Re-Skill-ience Workshop Series

G.A.L.A. hosts hands-on homesteading and bushcraft workshops about everything from beekeeping to fermenting foods to grafting and beyond! Learn more here.

Start a Study Circle

Every year G.A.L.A. helps communities in NH organize Study Circles – small groups of people coming together to learn about topics of sustainability in a fashion similar to a book club.  Learn more.

Sustain-A-Raisers and You!

Sustain-A-Raisers are volunteer-led installations of raised garden beds, rain barrels, compost bins, cold frames, and clotheslines! Inquire about hosting or volunteering for a Raiser today!

Contra Dance Feb 27, with String Equinox

Cindy & Chris Patten

The Community Contra Dance Series hosted by G.A.L.A. continues on Saturday, February 27th at the Wolfeboro Town Hall’s newly renovated “Great Hall”. Last month’s kickoff dance had a great turnout with more than 80 attendees joining in this traditional community event. Dances run from 7:00 to 10:00pm, with the first half hour dedicated to a brief overview of the basic steps of New England contra dance. Dances are a fun and energizing night out for all ages and abilities, even if you simply prefer to cheer the dancers on from the sidelines and enjoy the live music.

For this next dance Beverly Woods will be calling the dance to the live musical accompaniment of String Equinox, led by Shana Aisenberg. In addition to calling dances, Beverly sings and plays hammered dulcimer, tsimbl, piano, organ and other keyboards, piano and chromatic button accordions, 6- and 7-string guitars, autoharp, mandolin, bouzouki, pennywhistle, hand percussion, fretted dulcimer, folk harp, concertina, nyckelharpa, tenor banjo, and hurdy-gurdy. Shana Aisenberg is an acoustic multi-instrumentalist, composing, playing, recording and teaching diverse styles from traditional Appalachian, Celtic and New England contradance music to eastern European Klezmer, Balkan, Nordic, bottleneck blues and jazz. Beverly and Shana Aisenburg lead this group of multi-talented musicians. You can expect to see a variety of instruments highlighting some traditional contra tunes at this dance.

Dance admission fees are as follows: $7.00 for adults, $5.00 for students and seniors, and $3.00 for children under 12, and $25 for a household of up to seven people. In an effort to protect the newly refinished wood floor in the Great Hall participants are encouraged to bring an extra pair of shoes for dancing that do not have a black sole. If you are unable to bring extra shoes there will be a brush at the door for you to remove dirt and snow before entering. G.A.L.A. is also looking to fill a few volunteer shifts for the dances this year if you are interested. For more information about this event or to sign up to volunteer visit their website at www.galacommunity.org, call the office at 603-539-6460, or email aislinn@galacommunity.org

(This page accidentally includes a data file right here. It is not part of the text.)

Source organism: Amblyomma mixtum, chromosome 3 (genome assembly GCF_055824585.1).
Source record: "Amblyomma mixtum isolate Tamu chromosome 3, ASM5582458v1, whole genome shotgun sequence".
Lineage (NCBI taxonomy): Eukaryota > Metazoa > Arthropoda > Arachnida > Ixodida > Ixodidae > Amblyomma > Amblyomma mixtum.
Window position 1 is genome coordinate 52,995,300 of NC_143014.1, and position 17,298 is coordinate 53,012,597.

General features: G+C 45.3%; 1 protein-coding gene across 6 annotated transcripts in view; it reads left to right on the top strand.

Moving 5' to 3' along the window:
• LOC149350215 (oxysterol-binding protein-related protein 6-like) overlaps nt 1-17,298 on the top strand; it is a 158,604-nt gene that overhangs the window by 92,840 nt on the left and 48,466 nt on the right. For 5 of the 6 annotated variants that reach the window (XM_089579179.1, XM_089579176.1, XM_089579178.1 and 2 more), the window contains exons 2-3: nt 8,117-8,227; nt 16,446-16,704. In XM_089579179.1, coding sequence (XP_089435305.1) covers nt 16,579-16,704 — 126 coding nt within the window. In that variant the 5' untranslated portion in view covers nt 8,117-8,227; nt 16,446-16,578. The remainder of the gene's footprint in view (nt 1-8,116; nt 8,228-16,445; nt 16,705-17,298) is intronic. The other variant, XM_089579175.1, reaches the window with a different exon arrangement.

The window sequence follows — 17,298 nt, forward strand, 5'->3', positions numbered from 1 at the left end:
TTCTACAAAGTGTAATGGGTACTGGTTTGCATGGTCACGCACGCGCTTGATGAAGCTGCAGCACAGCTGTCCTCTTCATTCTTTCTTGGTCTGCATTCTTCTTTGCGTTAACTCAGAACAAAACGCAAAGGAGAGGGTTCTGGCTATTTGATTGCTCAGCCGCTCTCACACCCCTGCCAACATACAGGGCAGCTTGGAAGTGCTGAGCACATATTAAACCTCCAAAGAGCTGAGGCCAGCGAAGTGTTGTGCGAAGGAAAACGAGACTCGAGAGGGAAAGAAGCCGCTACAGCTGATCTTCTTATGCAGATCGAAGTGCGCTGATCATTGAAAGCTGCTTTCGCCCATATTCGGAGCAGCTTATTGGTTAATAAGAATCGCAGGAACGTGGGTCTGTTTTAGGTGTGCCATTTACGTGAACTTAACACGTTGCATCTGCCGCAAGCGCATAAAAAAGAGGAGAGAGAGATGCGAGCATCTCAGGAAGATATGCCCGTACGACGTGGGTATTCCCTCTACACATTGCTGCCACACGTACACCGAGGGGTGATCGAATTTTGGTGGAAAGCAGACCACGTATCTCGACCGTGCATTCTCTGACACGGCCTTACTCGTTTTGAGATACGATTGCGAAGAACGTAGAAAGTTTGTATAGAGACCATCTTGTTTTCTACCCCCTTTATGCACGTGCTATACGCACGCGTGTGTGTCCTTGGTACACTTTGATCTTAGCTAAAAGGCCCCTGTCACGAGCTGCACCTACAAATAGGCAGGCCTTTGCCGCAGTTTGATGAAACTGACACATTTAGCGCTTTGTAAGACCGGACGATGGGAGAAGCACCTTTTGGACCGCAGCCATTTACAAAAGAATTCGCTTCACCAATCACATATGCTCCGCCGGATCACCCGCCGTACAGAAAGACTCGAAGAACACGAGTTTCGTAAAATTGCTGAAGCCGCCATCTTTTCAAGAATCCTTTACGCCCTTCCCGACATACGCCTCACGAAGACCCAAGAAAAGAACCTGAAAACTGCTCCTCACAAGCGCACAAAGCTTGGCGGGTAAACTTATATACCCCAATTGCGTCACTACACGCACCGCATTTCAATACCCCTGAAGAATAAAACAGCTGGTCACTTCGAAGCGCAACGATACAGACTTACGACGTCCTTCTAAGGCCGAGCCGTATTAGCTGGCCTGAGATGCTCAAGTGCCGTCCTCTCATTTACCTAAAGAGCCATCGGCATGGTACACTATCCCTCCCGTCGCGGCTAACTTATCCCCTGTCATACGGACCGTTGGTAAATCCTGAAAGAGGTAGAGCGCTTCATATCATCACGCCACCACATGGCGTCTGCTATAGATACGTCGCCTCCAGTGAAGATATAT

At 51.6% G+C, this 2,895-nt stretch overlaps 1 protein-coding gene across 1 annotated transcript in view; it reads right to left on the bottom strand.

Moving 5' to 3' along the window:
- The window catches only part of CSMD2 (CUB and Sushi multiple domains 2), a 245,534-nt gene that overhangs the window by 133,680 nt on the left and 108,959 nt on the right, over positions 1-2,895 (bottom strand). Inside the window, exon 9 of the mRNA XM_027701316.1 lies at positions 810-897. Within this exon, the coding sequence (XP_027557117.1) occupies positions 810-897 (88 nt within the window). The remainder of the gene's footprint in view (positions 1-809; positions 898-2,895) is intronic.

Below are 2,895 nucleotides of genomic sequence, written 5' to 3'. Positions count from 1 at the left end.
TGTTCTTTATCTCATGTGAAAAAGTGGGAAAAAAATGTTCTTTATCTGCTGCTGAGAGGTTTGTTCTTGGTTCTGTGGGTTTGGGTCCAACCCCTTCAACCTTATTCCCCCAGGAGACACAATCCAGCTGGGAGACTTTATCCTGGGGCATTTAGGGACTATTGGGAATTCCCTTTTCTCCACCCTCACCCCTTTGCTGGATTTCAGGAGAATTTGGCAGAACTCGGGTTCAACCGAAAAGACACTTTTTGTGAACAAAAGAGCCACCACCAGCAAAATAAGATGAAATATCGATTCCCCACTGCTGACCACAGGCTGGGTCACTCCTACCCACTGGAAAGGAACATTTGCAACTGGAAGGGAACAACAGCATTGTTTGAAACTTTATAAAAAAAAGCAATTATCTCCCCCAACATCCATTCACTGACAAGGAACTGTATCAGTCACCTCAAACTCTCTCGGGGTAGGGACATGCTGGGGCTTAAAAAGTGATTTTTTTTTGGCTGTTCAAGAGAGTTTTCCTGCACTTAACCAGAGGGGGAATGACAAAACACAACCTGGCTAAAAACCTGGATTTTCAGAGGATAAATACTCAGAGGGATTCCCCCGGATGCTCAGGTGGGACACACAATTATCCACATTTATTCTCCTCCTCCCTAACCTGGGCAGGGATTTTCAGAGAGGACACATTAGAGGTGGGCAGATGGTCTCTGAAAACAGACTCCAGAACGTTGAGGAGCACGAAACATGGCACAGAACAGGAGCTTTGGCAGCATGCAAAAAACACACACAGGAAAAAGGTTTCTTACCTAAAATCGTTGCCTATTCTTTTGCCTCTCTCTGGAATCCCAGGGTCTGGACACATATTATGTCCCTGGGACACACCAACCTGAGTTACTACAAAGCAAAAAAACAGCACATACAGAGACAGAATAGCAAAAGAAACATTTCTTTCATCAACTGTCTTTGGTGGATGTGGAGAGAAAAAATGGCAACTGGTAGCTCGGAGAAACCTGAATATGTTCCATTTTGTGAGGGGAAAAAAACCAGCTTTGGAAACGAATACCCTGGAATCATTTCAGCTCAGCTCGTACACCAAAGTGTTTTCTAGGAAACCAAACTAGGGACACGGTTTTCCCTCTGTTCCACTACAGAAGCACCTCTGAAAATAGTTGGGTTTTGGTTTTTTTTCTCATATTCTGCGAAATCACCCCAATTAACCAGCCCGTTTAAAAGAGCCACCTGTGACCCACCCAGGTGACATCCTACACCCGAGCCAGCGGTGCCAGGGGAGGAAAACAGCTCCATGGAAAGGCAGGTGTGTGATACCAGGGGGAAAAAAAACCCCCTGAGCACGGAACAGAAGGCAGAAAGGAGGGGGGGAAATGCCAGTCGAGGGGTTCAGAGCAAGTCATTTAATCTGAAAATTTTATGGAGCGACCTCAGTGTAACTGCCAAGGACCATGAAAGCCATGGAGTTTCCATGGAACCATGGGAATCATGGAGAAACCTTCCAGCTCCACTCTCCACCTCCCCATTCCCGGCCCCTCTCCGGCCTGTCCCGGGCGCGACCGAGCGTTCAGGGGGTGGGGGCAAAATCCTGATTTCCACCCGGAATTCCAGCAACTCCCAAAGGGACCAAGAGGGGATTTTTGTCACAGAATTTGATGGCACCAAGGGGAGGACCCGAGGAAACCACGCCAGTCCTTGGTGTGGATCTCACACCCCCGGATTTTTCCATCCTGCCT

The name “Contra Dance” refers to partnered folk dance styles, where couples dance in two facing lines. Contra dance is a hybrid of English country dances and French court dances. At the end of the 17th century, French dancers began to incorporate the English country dances with steps from their own court dances and in turn called these dances contra-dance, or contredanse. Many of the moves called out during the dance originate from the French terminology.

The contra dance was very popular throughout America from the 1700’s well into the 1800’s, but with the arrival of the square dance, waltz, swing, and other forms of dance it’s popularity was mostly confined to rural areas. It is interesting to note that before the contra dance’s revival it was not known to be called a night of “Contra Dancing.” Rather it had other names such as: Barn Dance, Kitchen Junket, Old Timers Ball, and The Dance. These dances were held in church halls, grange halls, town halls, barns, and even places like kitchens and living rooms. There was a time in New England when contra dances were so popular that one band might be booked 6 nights in a single week!